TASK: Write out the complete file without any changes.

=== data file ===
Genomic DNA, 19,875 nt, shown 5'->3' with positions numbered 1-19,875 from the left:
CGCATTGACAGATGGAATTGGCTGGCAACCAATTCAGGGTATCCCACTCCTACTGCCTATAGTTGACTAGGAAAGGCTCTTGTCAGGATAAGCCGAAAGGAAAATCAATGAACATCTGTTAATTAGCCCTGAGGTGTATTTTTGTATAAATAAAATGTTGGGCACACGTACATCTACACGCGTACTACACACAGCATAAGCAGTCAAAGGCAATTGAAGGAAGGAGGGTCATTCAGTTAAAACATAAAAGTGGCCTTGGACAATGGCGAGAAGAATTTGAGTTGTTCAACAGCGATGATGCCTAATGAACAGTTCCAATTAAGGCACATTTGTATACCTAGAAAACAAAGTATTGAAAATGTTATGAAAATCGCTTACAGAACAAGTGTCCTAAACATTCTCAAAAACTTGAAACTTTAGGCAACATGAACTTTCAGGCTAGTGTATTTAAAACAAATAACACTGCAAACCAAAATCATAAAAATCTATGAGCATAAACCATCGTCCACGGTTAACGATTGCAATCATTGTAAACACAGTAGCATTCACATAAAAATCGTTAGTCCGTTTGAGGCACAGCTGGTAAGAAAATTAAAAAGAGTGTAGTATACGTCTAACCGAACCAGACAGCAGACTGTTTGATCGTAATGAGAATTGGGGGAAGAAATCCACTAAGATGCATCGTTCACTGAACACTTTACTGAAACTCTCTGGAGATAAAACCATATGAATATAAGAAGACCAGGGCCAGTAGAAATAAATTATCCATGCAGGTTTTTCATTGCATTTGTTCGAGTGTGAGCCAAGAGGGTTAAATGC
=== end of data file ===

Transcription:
Genomic DNA, 19,875 nt, shown 5'->3' with positions numbered 1-19,875 from the left:
CGCATTGACAGATGGAATTGGCTGGCAACCAATTCAGGGTATCCCACTCCTACTGCCTATAGTTGACTAGGAAAGGCTCTTGTCAGGATAAGCCGAAAGGAAAATCAATGAACATCTGTTAATTAGCCCTGAGGTGTATTTTTGTATAAATAAAATGTTGGGCACACGTACATCTACACGCGTACTACACACAGCATAAGCAGTCAAAGGCAATTGAAGGAAGGAGGGTCATTCAGTTAAAACATAAAAGTGGCCTTGGACAATGGCGAGAAGAATTTGAGTTGTTCAACAGCGATGATGCCTAATGAACAGTTCCAATTAAGGCACATTTGTATACCTAGAAAACAAAGTATTGAAAATGTTATGAAAATCGCTTACAGAACAAGTGTCCTAAACATTCTCAAAAACTTGAAACTTTAGGCAACATGAACTTTCAGGCTAGTGTATTTAAAACAAATAACACTGCAAACCAAAATCATAAAAATCTATGAGCATAAACCATCGTCCACGGTTAACGATTGCAATCATTGTAAACACAGTAGCATTCACATAAAAATCGTTAGTCCGTTTGAGGCACAGCTGGTAAGAAAATTAAAAAGAGTGTAGTATACGTCTAACCGAACCAGACAGCAGACTGTTTGATCGTAATGAGAATTGGGGGAAGAAATCCACTAAGATGCATCGTTCACTGAACACTTTACTGAAACTCTCTGGAGATAAAACCATATGAATATAAGAAGACCAGGGCCAGTAGAAATAAATTATCCATGCAGGTTTTTCATTGCATTTGTTCGAGTGTGAGCCAAGAGGGTTAAATGC